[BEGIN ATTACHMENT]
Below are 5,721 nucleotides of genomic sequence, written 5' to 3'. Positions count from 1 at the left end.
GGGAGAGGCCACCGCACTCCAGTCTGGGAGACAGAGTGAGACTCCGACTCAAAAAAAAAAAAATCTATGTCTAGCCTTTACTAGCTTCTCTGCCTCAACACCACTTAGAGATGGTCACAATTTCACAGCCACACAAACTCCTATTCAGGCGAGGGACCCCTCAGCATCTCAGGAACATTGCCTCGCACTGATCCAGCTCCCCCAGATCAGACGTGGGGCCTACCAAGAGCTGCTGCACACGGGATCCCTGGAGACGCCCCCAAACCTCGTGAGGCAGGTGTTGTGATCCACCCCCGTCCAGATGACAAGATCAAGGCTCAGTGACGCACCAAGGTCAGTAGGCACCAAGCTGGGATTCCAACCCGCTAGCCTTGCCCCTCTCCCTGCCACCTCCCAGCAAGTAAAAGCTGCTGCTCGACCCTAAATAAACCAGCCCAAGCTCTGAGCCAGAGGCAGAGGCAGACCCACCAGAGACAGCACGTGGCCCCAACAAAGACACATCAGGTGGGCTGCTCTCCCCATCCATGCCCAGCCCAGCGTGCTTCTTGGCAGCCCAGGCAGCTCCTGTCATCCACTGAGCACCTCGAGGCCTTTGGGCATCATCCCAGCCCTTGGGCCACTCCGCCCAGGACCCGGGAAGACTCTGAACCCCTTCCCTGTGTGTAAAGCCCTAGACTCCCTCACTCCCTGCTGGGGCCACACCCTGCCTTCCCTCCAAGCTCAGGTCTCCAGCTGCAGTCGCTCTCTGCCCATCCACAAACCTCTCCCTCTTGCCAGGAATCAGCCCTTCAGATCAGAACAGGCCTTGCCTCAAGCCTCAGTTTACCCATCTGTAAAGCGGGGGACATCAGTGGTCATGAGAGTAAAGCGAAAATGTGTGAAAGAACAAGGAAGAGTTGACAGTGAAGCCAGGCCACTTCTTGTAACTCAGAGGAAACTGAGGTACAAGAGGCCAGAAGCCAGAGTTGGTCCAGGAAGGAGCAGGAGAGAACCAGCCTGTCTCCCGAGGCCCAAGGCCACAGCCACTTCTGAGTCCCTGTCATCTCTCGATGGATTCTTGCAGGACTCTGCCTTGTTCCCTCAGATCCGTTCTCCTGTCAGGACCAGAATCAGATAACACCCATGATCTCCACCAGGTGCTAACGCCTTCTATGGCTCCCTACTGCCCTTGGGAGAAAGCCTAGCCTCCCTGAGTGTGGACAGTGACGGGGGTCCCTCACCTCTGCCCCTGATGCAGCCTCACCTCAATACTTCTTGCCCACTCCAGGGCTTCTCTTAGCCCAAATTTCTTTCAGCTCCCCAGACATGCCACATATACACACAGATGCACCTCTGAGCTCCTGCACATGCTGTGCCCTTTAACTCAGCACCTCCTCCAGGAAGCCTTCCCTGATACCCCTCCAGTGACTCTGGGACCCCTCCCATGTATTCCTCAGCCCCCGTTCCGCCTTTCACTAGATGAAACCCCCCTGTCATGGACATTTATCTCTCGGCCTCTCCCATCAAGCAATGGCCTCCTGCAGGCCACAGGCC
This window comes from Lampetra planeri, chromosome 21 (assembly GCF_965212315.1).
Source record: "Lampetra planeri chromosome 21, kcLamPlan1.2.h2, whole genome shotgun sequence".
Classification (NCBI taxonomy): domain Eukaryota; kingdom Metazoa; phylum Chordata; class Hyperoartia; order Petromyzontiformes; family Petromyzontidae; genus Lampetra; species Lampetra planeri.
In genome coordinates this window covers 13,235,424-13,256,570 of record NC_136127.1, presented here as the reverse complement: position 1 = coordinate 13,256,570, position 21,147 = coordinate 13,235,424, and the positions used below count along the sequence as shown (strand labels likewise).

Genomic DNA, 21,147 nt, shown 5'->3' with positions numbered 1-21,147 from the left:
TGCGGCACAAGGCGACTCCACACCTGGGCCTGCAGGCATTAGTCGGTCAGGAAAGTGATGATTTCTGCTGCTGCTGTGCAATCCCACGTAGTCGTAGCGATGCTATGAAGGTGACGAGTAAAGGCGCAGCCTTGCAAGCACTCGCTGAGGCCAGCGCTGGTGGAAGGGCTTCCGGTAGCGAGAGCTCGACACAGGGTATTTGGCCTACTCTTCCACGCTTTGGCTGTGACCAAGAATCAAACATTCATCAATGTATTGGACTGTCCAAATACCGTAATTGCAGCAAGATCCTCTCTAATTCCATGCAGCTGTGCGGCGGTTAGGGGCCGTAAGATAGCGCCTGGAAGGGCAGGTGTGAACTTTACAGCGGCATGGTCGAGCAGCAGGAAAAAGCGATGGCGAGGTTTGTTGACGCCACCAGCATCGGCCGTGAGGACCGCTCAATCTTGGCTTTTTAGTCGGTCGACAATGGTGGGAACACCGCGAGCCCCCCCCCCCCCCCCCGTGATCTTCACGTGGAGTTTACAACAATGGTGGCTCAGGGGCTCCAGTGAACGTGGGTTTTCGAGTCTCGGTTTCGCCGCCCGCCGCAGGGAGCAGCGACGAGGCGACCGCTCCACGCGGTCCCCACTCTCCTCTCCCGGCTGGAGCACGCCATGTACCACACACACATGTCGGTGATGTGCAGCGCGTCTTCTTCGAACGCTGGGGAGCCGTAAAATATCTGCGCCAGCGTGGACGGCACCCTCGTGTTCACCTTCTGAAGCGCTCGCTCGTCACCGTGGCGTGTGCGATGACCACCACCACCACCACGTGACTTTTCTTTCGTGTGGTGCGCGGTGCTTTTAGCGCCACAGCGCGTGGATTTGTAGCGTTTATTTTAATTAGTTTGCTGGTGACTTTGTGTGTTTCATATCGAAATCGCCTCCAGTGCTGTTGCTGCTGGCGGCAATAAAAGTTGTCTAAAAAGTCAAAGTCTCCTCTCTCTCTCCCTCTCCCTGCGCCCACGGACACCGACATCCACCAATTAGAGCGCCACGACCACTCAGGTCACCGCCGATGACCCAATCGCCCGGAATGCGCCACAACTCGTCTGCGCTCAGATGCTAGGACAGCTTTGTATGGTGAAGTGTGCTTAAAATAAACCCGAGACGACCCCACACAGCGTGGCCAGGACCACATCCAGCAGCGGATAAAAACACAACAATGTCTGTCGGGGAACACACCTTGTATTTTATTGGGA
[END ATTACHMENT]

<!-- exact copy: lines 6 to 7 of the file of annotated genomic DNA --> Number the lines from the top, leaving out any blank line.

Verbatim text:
In genome coordinates this window covers 13,235,424-13,256,570 of record NC_136127.1, presented here as the reverse complement: position 1 = coordinate 13,256,570, position 21,147 = coordinate 13,235,424, and the positions used below count along the sequence as shown (strand labels likewise).

Genomic DNA, 21,147 nt, shown 5'->3' with positions numbered 1-21,147 from the left: